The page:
By their nature, senior living communities are forward-thinking, always keeping an eye on 10, 20, 30 years down the road. Rose Villa, a Portland, Oregon nonprofit continuing care retirement community (CCRC), exemplifies this forward-thinking strategy on an environmental and land use planning basis with its recent, large-scale redevelopment project that has created pocket neighborhoods, including a soon-to-be-forthcoming "net-zero" neighborhood.
Rose Villa was first built in 1960 on a 22-acre parcel along the Willamette River. The original concept, which still guides the organization's current vision, was to create a senior living community of affordable, single-story, garden-level homes with an emphasis on green space and engagement with the outdoors. Over the next 40 years, while there were some modest residence expansions and improved amenities and services within the general concept of the original plan, the community suffered from general "benign neglect." But then, in 2006, along came my friend Vassar Byrd, a trained gerontologist and former economist, with grand visions that included innovative technology, sustainable practices and massive infrastructure improvements, all coupled with a creative re-visioning of Rose Villa's outdoor, garden-oriented community. The work on Phase 1, a $60-million-dollar (tax-exempt. bond-financed) campus redevelopment began in 2014 and finished in 2016. Phase 1 created 75 new homes and a "Main Street"—a village center with restaurants, stores, a rooftop deck, a modern fitness facility, and an aquatic center, among other features. The result is a campus of intimate and walkable "pocket neighborhoods" – the first of its kind in a senior living community.
But Rose Villa's vision is bigger than that, and now Phase 2 is under way.
This phase of the redevelopment will focus on the long-term-care portion of the community (aka the nursing home), and will also create four new distinct neighborhoods, one of which is The Oaks, a net-zero neighborhood of nine cottage homes. The term "net-zero" in the architecture space means that buildings are designed and constructed to generate as much energy as they use. In Rose Villa's case, the energy will be provided by solar panels. Rose Villa has partnered with Green Hammer, a Portland-based, certified B Corp design firm, to build this neighborhood, which will consist of nine cottage triplexes clustered around a central courtyard planted with native landscaping and two heritage oak trees. This concept is the first of its kind in the Portland senior living marketplace (which is a surprise considering Portland's emphasis on sustainability, biking, and all things organic, gluten-free and locally-grown). In fact, based on an internet search, it appears that net-zero neighborhoods are not commonplace anywhere in the United States, making this development all the more innovative.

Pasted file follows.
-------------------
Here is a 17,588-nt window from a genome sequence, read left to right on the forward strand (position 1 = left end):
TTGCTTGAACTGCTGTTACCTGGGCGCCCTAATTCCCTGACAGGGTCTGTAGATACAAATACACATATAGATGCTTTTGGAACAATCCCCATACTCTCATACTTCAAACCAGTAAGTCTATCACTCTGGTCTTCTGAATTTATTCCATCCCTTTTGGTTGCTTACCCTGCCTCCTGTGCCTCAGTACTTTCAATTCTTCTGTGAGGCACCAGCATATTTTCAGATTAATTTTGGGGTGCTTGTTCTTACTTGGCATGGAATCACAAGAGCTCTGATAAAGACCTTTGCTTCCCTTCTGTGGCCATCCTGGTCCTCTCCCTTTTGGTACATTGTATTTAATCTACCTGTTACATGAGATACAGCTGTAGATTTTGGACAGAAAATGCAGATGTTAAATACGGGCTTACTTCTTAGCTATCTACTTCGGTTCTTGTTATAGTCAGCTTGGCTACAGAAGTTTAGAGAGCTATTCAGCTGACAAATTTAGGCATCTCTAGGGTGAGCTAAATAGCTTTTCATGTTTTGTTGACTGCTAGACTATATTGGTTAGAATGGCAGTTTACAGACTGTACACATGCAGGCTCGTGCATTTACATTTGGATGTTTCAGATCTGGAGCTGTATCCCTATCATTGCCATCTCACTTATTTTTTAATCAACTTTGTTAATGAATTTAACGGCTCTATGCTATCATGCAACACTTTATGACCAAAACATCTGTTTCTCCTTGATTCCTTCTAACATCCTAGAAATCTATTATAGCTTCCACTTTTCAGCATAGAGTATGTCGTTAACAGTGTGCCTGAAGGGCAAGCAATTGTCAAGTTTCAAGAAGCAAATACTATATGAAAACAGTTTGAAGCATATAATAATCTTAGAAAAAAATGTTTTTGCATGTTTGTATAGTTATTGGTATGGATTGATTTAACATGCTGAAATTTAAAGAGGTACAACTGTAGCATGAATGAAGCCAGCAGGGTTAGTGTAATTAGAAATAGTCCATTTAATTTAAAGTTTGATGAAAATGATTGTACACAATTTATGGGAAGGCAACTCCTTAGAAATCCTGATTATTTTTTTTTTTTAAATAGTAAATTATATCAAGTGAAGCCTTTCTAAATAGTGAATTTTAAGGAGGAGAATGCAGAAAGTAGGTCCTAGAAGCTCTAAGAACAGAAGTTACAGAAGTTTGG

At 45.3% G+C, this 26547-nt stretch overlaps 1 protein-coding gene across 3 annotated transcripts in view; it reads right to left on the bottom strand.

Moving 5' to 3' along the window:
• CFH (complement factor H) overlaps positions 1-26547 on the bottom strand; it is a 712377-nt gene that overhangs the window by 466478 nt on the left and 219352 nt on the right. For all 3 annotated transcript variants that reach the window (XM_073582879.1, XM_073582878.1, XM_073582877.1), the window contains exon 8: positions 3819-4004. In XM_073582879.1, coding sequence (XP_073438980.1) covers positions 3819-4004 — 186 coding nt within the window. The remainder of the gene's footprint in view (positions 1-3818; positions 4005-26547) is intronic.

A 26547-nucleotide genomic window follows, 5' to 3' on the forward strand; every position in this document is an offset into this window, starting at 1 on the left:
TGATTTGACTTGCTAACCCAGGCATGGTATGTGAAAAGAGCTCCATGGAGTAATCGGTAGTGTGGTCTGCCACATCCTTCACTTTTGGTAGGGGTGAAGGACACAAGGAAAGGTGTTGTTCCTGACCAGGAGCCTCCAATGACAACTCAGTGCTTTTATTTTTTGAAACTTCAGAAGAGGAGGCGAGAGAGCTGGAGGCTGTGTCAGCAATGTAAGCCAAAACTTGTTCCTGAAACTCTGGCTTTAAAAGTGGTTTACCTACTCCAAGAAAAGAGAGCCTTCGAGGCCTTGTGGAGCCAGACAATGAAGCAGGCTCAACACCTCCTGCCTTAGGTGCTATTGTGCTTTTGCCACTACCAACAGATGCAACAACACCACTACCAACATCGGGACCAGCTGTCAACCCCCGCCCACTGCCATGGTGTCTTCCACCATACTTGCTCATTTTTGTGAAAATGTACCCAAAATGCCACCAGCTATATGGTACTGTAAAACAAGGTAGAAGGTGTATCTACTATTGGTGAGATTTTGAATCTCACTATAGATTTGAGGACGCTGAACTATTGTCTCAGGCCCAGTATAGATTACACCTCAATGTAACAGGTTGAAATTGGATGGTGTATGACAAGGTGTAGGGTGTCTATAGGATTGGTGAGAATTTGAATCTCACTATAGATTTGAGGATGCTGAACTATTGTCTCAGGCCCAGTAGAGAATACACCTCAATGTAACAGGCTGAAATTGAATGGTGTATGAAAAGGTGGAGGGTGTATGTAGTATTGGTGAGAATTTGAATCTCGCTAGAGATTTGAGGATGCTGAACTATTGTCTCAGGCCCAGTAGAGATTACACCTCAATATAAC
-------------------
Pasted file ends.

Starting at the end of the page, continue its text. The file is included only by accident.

When asked what made Rose Villa decide to include a net-zero neighborhood as part of its redevelopment plan, Vassar simply states that "Well, sure it's the right thing to do, but it is way more interesting than that. It showcases the strength of our elders taking the long view and protecting our planet and our community. In my experience, the people at Rose Villa walk the talk."
Now, don't tell me that elders are stuck in the past!